• Banner 08

Guide to Farming Cucumber

Basic Guide on the Commercial Farming of Cucumber

Cucumbers are part of the Cucurbitaceae family and, as such, the vegetable is related to the watermelon and pumpkin. The crop can be grown from seed or seedlings, but the latter method offers several benefits, such as a shorter time to harvest, a uniform plant stand, and pest-free stock. The vegetable is commercially grown in almost every part of the country. The plant is said to have originated in Nepal, but it is now grown in countries such as Turkey, Russia, the Netherlands, and even Iran. Though it is actually a fruit, the plant can be classified as a vegetable as well and is mostly marketed as a vegetable.

It is mostly eaten raw in salads, cold soups, and health foods but it can be cooked and used in sauces and juices as well. The plant is often used as an ingredient of skin-treatment products, in addition to it being a popular ingredient for perfumes. Farmers grow the crop from cucumber seedlings or seed in tunnels or greenhouse facilities. It is best to grow the crop in a high-temperature environment with sufficient light and an optimal water and nutrient supply. Air temperature affects flowering, fruit growth, and the quality of the fruit. It is thus important to pay close attention to the temperature when transplanting the seedlings to their new environment. Close spacing of the plants helps to increase the crop’s yield and make for a uniform stand. This also helps to minimise problems with weeds springing up between the plants. The crop is salt-sensitive and it is thus recommended to monitor the salt content of the water, as high levels negatively affect the crop’s yield capacity. Potassium helps to enhance cucumber seedlings’ resistance to pathogens.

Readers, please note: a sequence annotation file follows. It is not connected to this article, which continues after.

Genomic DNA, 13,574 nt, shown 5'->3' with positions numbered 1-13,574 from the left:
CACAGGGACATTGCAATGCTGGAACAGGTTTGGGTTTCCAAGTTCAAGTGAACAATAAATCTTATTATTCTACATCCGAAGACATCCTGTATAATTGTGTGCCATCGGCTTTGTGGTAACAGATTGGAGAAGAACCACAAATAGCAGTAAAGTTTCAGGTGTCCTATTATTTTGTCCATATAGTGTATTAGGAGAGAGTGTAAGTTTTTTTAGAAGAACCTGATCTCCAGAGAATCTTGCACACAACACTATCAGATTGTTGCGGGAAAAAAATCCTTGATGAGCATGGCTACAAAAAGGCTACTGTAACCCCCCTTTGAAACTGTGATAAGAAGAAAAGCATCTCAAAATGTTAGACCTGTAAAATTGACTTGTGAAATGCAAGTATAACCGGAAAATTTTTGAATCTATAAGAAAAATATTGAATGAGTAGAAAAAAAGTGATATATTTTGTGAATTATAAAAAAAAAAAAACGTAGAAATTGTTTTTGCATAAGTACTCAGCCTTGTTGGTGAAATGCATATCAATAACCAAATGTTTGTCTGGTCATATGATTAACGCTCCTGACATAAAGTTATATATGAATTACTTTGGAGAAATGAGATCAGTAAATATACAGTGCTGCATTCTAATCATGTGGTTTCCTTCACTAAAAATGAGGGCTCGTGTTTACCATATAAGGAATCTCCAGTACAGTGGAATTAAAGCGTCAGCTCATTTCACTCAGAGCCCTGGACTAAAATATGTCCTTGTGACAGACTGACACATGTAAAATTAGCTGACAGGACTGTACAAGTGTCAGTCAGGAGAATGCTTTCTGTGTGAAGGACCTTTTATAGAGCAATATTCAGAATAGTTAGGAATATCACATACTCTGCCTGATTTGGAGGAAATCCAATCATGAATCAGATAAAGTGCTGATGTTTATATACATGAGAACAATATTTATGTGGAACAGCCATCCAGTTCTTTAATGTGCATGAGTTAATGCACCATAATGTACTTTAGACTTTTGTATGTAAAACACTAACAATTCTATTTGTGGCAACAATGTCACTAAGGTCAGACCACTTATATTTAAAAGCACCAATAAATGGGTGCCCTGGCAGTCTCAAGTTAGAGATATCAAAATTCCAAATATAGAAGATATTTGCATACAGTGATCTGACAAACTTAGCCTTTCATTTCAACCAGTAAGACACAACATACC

More About the Plant

It is a trailing plant that requires sufficient trellis for climbing, otherwise the vines can cover an excessive surface area. It has a strong taproot system that is able to grow deep, though the plant also has roots growing in the upper part of the soil. It has male and female flowers with the male flowers forming before the female ones. The plant has about ten male flowers blossoming for each of the female flowers. When transplanting the plants for cultivation in tunnels or greenhouses, make sure they have sufficient growing medium that can hold water. That said, it is essential to transplant the seedlings to a soil or mixture with sufficient drainage capacity. The soil must also be free of soil-borne pathogens.

When to Harvest

Harvesting is done when the fruits are still immature but have reached the desired length. When they are ready for harvesting, the flesh of the fruit shows signs of forming seed cavities.

The Importance of Managing the Environment

High humidity can lead to diseases. Environmental control is thus important and to this end, many farmers propagate cucumber in greenhouse environments. They order plants from reputable nurseries where they are protected from environmental factors, pests, and diseases. The plants are chemically treated before they are delivered to the farm, ensuring that they are properly protected against pests and diseases during their early growth period until the farmer starts with their regular chemical-treatment programme.

Spacing Needs

When transplanting the seedlings to open fields, allow for a spacing between the rows of 100 cm and in-row spacing of 30 cm. Following this spacing method, it is possible to get up to 40 000 cucumber plants on a hectare. For greenhouse growth, allow an additional 20 cm between rows to ensure sufficient light penetration.

Many cultivars are grown today and it is recommended to seek advice from agronomists regarding soil preparation, light sensitivity, and transplanting of the cucumber seedlings as available for commercial farming from Hishtil South Africa.

Trackback from your site.

Leave a comment

You must be logged in to post a comment.